For those of you who haven’t been keeping up with this blog, I’ve been answering questions about the new book, Jesus Manifesto. You can click on the links below to see what other questions I’ve answered so far.
Here’s another question I received this week:
I notice that a few people have criticized your book for talking about Jesus but not giving much instruction on how to follow Him. What is your response to this criticism?
Jesus Manifesto is NOT a recipe book. In that regard, the book breaks popular convention.
Christian bookstores are filled with “5 steps to …” “how to be a better …” “the spiritual memoir of …” and various other volumes that are drenched with personal stories, personal examples, and personal antidotes from the authors’ personal experiences as well as a litany of practical applications.
Len and I deliberately swim against this stream with Jesus Manifesto.
Our volume is not a pop recipe book. Nor is it a memoir that points to us and our experiences. It’s an unveiling of Jesus Christ – much like Colossians 1, Ephesians 1, and Philippians 2. Its goal is to disclose the staggering enormity of Christ to the heart in a way that (we hope) leaves readers overwhelmed, moved, smitten, challenged, freed, hungry and thirsty for HIM and HIM alone.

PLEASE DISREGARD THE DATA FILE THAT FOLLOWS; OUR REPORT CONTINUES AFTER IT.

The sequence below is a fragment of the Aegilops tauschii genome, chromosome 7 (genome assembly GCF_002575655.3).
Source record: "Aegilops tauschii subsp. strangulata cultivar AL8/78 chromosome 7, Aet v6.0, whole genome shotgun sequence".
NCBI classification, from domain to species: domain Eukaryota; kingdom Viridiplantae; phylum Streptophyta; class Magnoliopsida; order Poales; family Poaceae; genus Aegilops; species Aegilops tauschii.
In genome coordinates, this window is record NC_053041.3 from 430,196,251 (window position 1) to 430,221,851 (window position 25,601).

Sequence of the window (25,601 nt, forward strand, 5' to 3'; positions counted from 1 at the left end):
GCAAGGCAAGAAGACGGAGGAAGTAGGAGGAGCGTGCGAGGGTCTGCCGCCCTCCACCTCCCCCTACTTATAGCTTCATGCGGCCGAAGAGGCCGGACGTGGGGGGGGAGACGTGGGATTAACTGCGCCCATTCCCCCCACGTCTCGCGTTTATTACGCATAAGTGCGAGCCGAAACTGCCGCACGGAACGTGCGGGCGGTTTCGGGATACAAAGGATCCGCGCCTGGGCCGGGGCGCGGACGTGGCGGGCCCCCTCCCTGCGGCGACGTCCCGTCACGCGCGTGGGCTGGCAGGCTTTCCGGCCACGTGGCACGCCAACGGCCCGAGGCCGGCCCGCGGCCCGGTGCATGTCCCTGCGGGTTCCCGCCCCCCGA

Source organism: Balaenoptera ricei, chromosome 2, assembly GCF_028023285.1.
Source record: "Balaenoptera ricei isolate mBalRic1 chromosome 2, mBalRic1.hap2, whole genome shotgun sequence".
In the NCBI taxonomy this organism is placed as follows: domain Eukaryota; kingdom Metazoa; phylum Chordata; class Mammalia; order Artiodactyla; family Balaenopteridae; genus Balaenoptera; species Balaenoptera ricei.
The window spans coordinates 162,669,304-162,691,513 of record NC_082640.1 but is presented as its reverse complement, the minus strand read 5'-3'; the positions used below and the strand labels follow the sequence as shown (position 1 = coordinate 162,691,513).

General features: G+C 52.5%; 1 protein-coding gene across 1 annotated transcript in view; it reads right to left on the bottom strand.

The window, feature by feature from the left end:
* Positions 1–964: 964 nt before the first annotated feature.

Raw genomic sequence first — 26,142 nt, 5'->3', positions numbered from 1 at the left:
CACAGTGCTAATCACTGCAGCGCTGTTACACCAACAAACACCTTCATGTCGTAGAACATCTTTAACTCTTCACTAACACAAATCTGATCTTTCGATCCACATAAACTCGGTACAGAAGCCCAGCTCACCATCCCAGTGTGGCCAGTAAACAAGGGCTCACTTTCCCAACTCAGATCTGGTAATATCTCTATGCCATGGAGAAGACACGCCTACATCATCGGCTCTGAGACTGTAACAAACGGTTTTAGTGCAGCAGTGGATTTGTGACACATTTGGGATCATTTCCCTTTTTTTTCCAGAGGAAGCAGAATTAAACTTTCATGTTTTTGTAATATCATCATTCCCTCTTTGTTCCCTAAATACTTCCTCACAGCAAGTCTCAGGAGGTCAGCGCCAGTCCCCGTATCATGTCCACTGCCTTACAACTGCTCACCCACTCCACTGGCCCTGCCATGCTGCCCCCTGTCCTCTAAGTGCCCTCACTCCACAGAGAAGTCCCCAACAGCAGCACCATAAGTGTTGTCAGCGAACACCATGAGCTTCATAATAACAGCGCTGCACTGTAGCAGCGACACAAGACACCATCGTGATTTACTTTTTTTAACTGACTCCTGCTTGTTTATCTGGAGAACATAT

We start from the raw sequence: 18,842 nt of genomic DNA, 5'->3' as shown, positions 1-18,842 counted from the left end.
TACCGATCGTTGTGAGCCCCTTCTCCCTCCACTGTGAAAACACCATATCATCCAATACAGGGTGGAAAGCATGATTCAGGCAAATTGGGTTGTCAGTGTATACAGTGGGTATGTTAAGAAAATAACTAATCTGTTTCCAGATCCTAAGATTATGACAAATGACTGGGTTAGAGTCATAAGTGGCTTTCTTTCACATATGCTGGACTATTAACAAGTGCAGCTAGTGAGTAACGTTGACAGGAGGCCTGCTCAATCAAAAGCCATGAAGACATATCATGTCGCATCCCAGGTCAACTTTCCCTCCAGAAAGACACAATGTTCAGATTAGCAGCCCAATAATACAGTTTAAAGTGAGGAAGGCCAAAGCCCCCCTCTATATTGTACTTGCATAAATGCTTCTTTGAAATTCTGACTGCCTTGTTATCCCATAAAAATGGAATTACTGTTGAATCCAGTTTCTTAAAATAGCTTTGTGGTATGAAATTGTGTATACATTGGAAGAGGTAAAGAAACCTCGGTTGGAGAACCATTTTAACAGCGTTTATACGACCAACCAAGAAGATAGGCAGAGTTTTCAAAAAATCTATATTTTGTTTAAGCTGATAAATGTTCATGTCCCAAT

We are thankful that it’s having this effect on many readers (a la, the testimonies below).
We intentionally didn’t give personal examples, stories, illustrations (there are only a few exceptions) because we want the spotlight to be focused on Christ, rather than on us.
To our minds, emphasizing the “how 2s” is the wrong place to start. Let’s first get a groundbreaking sighting of our incomparable Lord in a way that throws us all on our knees and blows to soot all the things that are competing for His preeminence.
After that happens, we are then ready to begin looking at the practicals with the help and guidance of the Spirit. (I believe we’ve put the cart before the horse in this regard. Note that Paul’s custom was to exalt Christ in the first part of his epistles to the churches before he made practical applications.)
Len recently put it better than I when he wrote: